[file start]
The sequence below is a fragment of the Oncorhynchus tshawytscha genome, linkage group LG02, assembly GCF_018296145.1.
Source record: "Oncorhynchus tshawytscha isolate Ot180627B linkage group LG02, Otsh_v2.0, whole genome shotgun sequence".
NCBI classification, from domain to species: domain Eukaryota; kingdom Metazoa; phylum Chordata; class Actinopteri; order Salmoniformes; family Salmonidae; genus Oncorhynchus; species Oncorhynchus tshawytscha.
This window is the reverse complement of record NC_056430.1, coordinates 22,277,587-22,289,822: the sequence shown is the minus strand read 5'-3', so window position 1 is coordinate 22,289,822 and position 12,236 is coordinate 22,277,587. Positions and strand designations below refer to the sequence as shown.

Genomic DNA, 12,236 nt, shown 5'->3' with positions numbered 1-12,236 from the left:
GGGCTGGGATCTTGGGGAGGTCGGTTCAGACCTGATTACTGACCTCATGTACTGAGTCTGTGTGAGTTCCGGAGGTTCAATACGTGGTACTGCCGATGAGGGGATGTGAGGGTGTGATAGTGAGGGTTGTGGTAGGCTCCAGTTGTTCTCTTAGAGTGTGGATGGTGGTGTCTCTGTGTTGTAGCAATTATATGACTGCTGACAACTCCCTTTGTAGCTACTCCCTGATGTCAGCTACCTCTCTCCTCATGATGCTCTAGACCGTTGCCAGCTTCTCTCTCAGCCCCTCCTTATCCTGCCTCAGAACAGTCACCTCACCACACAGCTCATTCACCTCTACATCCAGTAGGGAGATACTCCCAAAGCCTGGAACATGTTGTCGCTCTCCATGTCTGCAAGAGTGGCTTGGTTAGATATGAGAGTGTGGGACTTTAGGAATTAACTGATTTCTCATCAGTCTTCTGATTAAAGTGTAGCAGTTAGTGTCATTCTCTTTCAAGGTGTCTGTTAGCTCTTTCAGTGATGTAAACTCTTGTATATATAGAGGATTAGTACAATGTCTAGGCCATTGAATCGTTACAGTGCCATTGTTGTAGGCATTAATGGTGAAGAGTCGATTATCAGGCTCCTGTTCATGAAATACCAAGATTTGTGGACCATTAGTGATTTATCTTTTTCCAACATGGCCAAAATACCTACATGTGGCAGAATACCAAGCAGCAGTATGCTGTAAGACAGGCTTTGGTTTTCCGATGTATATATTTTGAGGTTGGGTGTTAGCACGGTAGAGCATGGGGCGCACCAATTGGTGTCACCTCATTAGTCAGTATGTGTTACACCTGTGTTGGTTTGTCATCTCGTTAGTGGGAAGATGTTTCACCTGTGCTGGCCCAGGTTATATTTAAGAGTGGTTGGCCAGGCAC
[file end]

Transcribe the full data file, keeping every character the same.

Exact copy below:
The sequence below is a fragment of the Oncorhynchus tshawytscha genome, linkage group LG02, assembly GCF_018296145.1.
Source record: "Oncorhynchus tshawytscha isolate Ot180627B linkage group LG02, Otsh_v2.0, whole genome shotgun sequence".
NCBI classification, from domain to species: domain Eukaryota; kingdom Metazoa; phylum Chordata; class Actinopteri; order Salmoniformes; family Salmonidae; genus Oncorhynchus; species Oncorhynchus tshawytscha.
This window is the reverse complement of record NC_056430.1, coordinates 22,277,587-22,289,822: the sequence shown is the minus strand read 5'-3', so window position 1 is coordinate 22,289,822 and position 12,236 is coordinate 22,277,587. Positions and strand designations below refer to the sequence as shown.

Genomic DNA, 12,236 nt, shown 5'->3' with positions numbered 1-12,236 from the left:
GGGCTGGGATCTTGGGGAGGTCGGTTCAGACCTGATTACTGACCTCATGTACTGAGTCTGTGTGAGTTCCGGAGGTTCAATACGTGGTACTGCCGATGAGGGGATGTGAGGGTGTGATAGTGAGGGTTGTGGTAGGCTCCAGTTGTTCTCTTAGAGTGTGGATGGTGGTGTCTCTGTGTTGTAGCAATTATATGACTGCTGACAACTCCCTTTGTAGCTACTCCCTGATGTCAGCTACCTCTCTCCTCATGATGCTCTAGACCGTTGCCAGCTTCTCTCTCAGCCCCTCCTTATCCTGCCTCAGAACAGTCACCTCACCACACAGCTCATTCACCTCTACATCCAGTAGGGAGATACTCCCAAAGCCTGGAACATGTTGTCGCTCTCCATGTCTGCAAGAGTGGCTTGGTTAGATATGAGAGTGTGGGACTTTAGGAATTAACTGATTTCTCATCAGTCTTCTGATTAAAGTGTAGCAGTTAGTGTCATTCTCTTTCAAGGTGTCTGTTAGCTCTTTCAGTGATGTAAACTCTTGTATATATAGAGGATTAGTACAATGTCTAGGCCATTGAATCGTTACAGTGCCATTGTTGTAGGCATTAATGGTGAAGAGTCGATTATCAGGCTCCTGTTCATGAAATACCAAGATTTGTGGACCATTAGTGATTTATCTTTTTCCAACATGGCCAAAATACCTACATGTGGCAGAATACCAAGCAGCAGTATGCTGTAAGACAGGCTTTGGTTTTCCGATGTATATATTTTGAGGTTGGGTGTTAGCACGGTAGAGCATGGGGCGCACCAATTGGTGTCACCTCATTAGTCAGTATGTGTTACACCTGTGTTGGTTTGTCATCTCGTTAGTGGGAAGATGTTTCACCTGTGCTGGCCCAGGTTATATTTAAGAGTGGTTGGCCAGGCAC